Amaranth: Another Ancient Wonder Food, But Who Will Eat It?
An ancient, nutritious crop might make a comeback in Oaxaca.
Amaranth is a broad-leafed, bushy plant that grows about six feet (1.8 meters) tall. It produces a brightly colored flower that can contain up to 60,000 seeds. The seeds are nutritious and can be made into a flour. Not a true grain, amaranth is often called a pseudocereal, like its relative quinoa. Both plants belong to a large family that also includes beets, chard, spinach, and lots of weeds.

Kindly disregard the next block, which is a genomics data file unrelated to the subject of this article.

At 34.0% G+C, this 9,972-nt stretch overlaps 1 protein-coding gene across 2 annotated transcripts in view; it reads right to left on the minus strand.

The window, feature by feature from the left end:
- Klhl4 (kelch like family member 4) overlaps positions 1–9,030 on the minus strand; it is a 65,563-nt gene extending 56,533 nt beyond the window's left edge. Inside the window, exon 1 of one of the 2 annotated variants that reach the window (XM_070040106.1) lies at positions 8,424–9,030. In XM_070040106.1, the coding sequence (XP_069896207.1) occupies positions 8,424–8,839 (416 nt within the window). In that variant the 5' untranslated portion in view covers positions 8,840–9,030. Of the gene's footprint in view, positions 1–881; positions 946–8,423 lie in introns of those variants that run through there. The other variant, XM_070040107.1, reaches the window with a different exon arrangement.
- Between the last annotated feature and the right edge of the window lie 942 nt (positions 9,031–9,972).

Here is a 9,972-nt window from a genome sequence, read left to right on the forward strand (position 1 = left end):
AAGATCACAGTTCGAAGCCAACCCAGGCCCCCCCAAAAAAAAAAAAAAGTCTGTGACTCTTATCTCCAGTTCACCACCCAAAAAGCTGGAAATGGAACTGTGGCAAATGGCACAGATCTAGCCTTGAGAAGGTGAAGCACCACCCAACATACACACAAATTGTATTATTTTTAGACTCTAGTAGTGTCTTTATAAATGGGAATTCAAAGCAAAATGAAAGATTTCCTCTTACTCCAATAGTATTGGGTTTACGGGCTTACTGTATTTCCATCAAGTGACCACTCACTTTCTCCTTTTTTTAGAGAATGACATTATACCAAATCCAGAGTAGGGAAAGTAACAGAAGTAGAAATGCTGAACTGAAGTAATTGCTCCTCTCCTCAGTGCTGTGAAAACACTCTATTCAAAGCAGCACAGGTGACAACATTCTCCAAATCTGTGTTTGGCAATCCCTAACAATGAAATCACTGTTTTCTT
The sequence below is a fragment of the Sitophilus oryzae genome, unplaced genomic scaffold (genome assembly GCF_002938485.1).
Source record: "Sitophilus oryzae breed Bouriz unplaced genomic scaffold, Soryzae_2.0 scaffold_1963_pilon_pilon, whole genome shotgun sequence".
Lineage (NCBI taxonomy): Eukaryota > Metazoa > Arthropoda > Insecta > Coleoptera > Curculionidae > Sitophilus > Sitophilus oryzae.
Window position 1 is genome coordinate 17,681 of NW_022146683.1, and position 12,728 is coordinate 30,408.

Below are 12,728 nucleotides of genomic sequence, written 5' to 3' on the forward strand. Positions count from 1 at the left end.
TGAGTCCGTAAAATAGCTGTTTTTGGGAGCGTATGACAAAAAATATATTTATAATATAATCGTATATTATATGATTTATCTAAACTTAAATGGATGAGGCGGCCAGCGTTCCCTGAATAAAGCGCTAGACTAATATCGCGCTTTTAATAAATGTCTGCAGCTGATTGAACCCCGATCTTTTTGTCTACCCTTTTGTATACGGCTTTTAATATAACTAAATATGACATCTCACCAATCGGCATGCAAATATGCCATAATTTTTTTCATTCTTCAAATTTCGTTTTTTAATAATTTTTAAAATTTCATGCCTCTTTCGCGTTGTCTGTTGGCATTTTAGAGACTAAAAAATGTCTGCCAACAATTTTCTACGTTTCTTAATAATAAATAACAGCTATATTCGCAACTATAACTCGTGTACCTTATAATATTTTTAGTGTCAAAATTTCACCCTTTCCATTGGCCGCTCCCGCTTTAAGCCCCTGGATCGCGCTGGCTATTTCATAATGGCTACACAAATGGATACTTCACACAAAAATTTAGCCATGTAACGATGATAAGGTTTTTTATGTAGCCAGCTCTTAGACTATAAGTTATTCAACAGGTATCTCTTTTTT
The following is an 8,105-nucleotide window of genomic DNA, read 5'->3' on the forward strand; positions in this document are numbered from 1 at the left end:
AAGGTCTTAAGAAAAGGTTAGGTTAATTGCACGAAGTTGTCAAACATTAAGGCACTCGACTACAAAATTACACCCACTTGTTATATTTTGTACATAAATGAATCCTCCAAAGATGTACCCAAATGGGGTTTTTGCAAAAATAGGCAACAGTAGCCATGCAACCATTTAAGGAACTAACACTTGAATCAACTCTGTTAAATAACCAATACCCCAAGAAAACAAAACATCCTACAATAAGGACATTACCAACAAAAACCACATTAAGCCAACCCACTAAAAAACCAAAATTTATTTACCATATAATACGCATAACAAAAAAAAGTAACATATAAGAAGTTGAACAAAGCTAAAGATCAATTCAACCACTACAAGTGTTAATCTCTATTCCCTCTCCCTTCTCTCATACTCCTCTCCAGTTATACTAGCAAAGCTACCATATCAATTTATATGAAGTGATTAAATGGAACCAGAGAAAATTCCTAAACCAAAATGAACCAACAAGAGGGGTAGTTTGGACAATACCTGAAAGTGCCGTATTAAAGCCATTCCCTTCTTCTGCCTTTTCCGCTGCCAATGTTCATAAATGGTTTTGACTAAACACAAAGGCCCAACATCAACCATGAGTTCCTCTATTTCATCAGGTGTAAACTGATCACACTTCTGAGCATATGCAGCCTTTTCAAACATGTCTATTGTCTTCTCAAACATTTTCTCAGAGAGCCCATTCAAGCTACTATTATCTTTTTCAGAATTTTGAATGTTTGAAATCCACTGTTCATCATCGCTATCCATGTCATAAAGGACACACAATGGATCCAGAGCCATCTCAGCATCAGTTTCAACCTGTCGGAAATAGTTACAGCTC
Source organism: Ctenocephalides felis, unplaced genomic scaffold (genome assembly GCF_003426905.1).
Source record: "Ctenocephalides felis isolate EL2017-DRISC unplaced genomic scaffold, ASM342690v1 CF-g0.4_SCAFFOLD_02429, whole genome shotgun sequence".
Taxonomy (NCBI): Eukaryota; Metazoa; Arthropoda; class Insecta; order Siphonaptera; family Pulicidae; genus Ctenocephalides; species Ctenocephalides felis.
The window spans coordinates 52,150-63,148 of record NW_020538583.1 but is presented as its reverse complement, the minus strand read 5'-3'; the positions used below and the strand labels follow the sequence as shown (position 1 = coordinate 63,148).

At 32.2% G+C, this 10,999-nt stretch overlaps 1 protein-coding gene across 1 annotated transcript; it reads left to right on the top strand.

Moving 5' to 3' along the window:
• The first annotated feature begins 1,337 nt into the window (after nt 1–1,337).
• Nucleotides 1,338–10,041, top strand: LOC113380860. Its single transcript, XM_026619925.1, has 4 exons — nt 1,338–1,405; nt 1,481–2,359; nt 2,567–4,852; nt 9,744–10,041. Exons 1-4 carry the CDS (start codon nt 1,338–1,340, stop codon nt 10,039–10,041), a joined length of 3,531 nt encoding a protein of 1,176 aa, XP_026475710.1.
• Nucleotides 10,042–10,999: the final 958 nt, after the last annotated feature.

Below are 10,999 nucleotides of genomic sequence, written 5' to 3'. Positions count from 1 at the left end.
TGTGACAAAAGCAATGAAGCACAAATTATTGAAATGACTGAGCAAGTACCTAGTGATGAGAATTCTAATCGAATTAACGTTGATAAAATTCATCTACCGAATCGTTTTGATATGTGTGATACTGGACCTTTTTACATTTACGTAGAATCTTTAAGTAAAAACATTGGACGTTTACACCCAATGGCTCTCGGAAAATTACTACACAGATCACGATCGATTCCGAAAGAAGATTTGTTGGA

There are around 60 different species of amaranth, and a few of them are native to Mesoamerica. For the last decade, the Oaxaca-based advocacy group Puente a la Salud Comunitaria (Bridge to Community Health) has been working to promote the plant's virtues.
Pete Noll, the group's executive director, argues that his work